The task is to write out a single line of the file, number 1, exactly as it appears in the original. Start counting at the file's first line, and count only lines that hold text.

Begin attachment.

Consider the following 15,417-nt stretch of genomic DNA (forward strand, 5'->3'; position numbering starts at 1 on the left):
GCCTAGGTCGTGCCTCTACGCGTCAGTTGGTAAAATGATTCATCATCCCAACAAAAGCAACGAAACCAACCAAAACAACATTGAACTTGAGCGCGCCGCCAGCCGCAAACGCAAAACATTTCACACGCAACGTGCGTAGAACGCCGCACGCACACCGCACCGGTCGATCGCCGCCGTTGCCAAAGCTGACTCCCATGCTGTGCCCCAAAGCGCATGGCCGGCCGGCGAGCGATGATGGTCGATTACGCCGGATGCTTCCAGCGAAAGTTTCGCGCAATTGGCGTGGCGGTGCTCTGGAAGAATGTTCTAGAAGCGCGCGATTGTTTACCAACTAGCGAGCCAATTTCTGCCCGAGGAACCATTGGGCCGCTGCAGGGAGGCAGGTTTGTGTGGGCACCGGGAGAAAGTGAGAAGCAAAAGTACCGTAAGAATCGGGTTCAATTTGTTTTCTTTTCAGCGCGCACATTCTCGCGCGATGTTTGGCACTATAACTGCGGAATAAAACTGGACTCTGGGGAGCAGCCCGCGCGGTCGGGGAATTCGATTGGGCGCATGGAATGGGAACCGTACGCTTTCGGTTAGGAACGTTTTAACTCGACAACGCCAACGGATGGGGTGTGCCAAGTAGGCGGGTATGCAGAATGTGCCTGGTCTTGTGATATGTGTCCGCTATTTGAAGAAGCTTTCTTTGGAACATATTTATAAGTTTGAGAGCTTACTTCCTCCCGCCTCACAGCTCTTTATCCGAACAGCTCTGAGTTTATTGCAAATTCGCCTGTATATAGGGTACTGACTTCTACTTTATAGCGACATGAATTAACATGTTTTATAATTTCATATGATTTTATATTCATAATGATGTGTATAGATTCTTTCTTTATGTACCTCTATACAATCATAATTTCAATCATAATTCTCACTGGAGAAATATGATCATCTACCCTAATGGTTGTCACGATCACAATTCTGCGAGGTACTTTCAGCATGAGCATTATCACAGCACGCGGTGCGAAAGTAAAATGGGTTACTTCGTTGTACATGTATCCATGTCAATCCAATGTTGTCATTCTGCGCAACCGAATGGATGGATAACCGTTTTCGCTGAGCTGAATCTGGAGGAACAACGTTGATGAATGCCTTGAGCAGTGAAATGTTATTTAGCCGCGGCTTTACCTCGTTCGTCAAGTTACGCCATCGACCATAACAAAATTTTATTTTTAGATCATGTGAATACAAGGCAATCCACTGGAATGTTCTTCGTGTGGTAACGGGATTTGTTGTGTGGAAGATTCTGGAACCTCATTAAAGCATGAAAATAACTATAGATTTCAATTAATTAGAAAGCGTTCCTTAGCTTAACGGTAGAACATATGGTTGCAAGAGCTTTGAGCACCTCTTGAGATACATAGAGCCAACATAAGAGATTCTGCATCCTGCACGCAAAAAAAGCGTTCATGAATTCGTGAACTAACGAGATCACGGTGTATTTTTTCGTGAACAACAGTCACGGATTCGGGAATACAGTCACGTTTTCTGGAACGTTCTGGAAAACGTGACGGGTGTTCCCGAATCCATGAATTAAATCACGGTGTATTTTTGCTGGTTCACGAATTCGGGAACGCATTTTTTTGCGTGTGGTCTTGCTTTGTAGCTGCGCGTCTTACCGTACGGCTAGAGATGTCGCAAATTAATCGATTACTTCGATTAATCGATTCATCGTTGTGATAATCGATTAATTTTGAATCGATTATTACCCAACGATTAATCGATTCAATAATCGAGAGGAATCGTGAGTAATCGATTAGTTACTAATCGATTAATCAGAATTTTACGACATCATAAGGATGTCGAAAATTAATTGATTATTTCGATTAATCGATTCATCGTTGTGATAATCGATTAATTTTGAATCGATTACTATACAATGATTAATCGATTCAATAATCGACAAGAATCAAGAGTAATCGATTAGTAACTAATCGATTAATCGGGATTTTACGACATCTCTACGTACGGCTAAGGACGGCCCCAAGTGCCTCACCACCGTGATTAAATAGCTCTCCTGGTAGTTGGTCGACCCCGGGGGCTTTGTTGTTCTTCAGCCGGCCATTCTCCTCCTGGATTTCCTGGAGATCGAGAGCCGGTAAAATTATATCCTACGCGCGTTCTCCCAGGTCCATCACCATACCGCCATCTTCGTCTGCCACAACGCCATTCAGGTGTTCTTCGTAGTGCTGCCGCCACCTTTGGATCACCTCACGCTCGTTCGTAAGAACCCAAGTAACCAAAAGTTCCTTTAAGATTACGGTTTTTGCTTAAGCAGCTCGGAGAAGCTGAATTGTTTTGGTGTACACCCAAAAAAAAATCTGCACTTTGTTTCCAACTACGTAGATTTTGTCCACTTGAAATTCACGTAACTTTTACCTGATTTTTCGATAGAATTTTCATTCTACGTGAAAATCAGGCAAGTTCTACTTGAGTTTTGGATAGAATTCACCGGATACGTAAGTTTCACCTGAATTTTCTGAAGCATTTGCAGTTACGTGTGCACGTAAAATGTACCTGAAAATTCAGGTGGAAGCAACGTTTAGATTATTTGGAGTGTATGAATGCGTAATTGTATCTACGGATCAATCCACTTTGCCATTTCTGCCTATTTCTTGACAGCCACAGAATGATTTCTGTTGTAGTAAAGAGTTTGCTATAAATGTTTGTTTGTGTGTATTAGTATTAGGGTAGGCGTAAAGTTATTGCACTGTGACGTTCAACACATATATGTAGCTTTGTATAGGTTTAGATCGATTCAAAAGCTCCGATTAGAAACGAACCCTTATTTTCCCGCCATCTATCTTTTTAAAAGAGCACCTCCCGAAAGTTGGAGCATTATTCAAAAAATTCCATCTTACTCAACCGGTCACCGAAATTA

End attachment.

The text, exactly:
Consider the following 15,417-nt stretch of genomic DNA (forward strand, 5'->3'; position numbering starts at 1 on the left):